Project description:Transplantation of human-induced pluripotent stem cell-derived neural stem/progenitor cells (hiPSC-NS/PCs) is a promising treatment for a variety of neuropathological conditions. Although previous reports have indicated the effectiveness of hiPSC-NS/PCs transplantation into the injured spinal cord of rodents and nonhuman primates, long-term observation of hiPSC-NS/PCs post-transplantation suggested some "unsafe" differentiation-resistant properties, resulting in disordered overgrowth. These findings suggest that, even if "safe" NS/PCs are transplanted into the human central nervous system (CNS), the dynamics of cellular differentiation of stem cells should be noninvasively tracked to ensure safety. Positron emission tomography (PET) provides molecular-functional information and helps to detect specific disease conditions. The current study was conducted to visualize Nestin (an NS/PC marker)-positive undifferentiated neural cells in the CNS of immune-deficient (nonobese diabetic-severe combined immune-deficient) mice after hiPSC-NS/PCs transplantation with PET, using 18?kDa translocator protein (TSPO) ligands as labels. TSPO was recently found to be expressed in rodent NS/PCs, and its expression decreased with the progression of neuronal differentiation. We hypothesized that TSPO would also be present in hiPSC-NS/PCs and expressed strongly in residual immature neural cells after transplantation. The results showed high levels of TSPO expression in immature hiPSC-NS/PCs-derived cells, and decreased TSPO expression as neural differentiation progressed in vitro. Furthermore, PET with [<sup>18</sup> F] FEDAC (a TSPO radioligand) was able to visualize the remnant undifferentiated hiPSC-NS/PCs-derived cells consisting of TSPO and Nestin<sup>+</sup> cells in vivo. These findings suggest that PET with [<sup>18</sup> F] FEDAC could play a key role in the safe clinical application of CNS repair in regenerative medicine.
Project description:Treatment involving regenerative medicine for chronic spinal cord injury (SCI) is difficult due to phase-dependent changes in the intraspinal environment. We previously reported that treatment with a gamma-secretase inhibitor (GSI), which inhibits Notch signaling, promotes the differentiation into mature neurons in human induced pluripotent stem cell-derived neural stem/progenitor cell (hiPSC-NS/PC) transplantation for subacute SCI. Here, we evaluated the efficacy of GSI-treated hiPSC-NS/PC transplantation in treating chronic SCI, which resulted in significantly enhanced axonal regrowth, remyelination, inhibitory synapse formation with the host neural circuitry, and reticulo spinal tract fiber formation. Interestingly, inhibiting Notch signaling with GSI caused phosphorylation of p38 MAPK, which is a key molecule required to promote axonal regeneration. These favorable outcomes contributed to motor function improvement. Therefore, treating cells with GSI provides a beneficial effect after transplantation, even in the chronic phase following SCI.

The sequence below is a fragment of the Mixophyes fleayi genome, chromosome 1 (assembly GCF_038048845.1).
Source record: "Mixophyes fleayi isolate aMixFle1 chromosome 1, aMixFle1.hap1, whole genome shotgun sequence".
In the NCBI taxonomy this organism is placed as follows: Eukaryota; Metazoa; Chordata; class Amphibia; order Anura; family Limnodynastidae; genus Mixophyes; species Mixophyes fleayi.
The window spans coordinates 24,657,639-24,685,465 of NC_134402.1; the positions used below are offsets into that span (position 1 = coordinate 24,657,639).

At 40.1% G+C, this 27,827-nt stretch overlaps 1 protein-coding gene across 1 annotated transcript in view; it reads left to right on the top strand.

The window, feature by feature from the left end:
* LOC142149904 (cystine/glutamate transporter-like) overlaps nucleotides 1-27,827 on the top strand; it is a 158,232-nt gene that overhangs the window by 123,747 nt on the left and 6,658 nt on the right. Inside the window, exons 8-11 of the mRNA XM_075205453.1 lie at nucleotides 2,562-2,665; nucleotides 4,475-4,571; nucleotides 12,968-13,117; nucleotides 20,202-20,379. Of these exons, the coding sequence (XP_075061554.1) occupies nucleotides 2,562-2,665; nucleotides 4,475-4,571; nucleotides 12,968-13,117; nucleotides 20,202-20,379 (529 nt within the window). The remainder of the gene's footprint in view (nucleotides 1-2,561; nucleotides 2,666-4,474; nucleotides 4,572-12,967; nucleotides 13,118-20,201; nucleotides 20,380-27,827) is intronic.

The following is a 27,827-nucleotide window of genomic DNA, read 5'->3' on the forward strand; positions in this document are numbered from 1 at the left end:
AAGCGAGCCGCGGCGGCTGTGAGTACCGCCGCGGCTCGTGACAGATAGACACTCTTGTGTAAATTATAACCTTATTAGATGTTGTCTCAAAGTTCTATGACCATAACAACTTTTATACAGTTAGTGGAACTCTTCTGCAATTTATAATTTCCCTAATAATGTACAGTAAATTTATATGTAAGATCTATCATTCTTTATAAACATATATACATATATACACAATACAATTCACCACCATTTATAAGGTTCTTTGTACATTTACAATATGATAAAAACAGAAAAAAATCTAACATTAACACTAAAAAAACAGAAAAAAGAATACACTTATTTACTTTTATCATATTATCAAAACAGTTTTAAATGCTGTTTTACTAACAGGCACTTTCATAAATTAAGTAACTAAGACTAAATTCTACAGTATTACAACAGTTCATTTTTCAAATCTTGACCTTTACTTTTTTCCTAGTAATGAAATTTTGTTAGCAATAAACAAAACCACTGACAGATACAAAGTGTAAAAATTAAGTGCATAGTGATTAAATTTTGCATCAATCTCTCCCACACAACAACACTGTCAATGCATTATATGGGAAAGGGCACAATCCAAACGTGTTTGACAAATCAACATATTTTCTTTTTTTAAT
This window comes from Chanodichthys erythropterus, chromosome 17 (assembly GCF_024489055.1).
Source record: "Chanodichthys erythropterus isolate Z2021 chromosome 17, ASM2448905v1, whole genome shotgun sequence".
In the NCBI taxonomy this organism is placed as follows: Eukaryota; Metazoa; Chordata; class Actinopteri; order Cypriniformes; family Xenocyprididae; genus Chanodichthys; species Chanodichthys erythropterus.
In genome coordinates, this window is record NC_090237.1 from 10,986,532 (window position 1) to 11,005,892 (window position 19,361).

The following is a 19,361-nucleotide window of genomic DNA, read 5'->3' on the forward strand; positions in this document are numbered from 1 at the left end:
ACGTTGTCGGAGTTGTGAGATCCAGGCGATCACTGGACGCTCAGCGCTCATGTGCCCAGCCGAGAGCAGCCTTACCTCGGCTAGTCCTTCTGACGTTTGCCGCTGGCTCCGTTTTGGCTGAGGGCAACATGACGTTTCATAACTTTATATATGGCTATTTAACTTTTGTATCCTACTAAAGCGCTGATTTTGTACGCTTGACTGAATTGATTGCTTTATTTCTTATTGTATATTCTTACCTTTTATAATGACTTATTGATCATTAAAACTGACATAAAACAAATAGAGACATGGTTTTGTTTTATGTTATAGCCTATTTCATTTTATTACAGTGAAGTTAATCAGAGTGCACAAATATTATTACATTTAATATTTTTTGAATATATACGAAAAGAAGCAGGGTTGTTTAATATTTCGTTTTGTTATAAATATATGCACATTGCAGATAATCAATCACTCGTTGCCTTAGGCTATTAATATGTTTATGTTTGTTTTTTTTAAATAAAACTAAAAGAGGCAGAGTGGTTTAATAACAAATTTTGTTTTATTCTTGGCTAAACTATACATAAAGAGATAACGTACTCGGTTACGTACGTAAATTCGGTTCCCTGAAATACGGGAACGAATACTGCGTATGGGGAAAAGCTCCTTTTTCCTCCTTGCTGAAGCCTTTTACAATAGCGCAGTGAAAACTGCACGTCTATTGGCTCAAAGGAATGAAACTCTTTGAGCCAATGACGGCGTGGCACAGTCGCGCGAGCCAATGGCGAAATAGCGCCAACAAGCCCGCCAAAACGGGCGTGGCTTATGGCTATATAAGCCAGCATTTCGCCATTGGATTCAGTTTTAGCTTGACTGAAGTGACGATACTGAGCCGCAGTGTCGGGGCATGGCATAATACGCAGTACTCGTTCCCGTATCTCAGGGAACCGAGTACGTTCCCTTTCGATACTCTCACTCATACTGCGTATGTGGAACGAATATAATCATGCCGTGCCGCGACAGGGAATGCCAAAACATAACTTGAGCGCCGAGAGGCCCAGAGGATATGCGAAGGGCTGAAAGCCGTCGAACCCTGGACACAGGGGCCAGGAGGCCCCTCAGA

Project description:Most studies targeting chronic spinal cord injury (SCI) have concluded that neural stem/progenitor cell (NS/PC) transplantation exerts only a subclinical recovery; this in contrast to its remarkable effect on acute and subacute SCI. To determine whether the addition of rehabilitative intervention enhances the effect of NS/PC transplantation for chronic SCI, we used thoracic SCI mouse models to compare manifestations secondary to both transplantation and treadmill training, and the two therapies combined, with a control group. Significant locomotor recovery in comparison with the control group was only achieved in the combined therapy group. Further investigation revealed that NS/PC transplantation improved spinal conductivity and central pattern generator activity, and that treadmill training promoted the appropriate inhibitory motor control. The combined therapy enhanced these independent effects of each single therapy, and facilitated neuronal differentiation of transplanted cells and maturation of central pattern generator activity synergistically. Our data suggest that rehabilitative treatment represents a therapeutic option for locomotor recovery after NS/PC transplantation, even in chronic SCI.
Project description:Spinal cord injury (SCI) frequently provokes serious detrimental outcomes because neuronal regeneration is limited in the central nervous system (CNS). Thus, the creation of a permissive environment for transplantation therapy with neural stem/progenitor cells (NS/PCs) is a promising strategy to replace lost neuronal cells, promote repair, and stimulate functional plasticity after SCI. Macrophages are important SCI-associated inflammatory cells and a major source of secreted factors that modify the lesion milieu. Here, we used conditional medium (CM) from bone marrow-derived M1 or M2 polarized macrophages to culture murine NS/PCs. The NS/PCs showed enhanced astrocytic versus neuronal/oligodendrocytic differentiation in the presence of M1- versus M2-CM. Similarly, cotransplantation of NS/PCs with M1 and M2 macrophages into intact or injured murine spinal cord increased the number of engrafted NS/PC-derived astrocytes and neurons/oligodendrocytes, respectively. Furthermore, when cotransplantated with M2 macrophages, the NS/PC-derived neurons integrated into the local circuitry and enhanced locomotor recovery following SCI. Interesting, engrafted M1 macrophages promoted long-distance rostral migration of NS/PC-derived cells in a chemokine (C-X-C motif) receptor 4 (CXCR4)-dependent manner, while engrafted M2 macrophages resulted in limited cell migration of NS/PC-derived cells. Altogether, these findings suggest that the cotransplantation of NS/PCs together with polarized macrophages could constitute a promising therapeutic approach for SCI repair.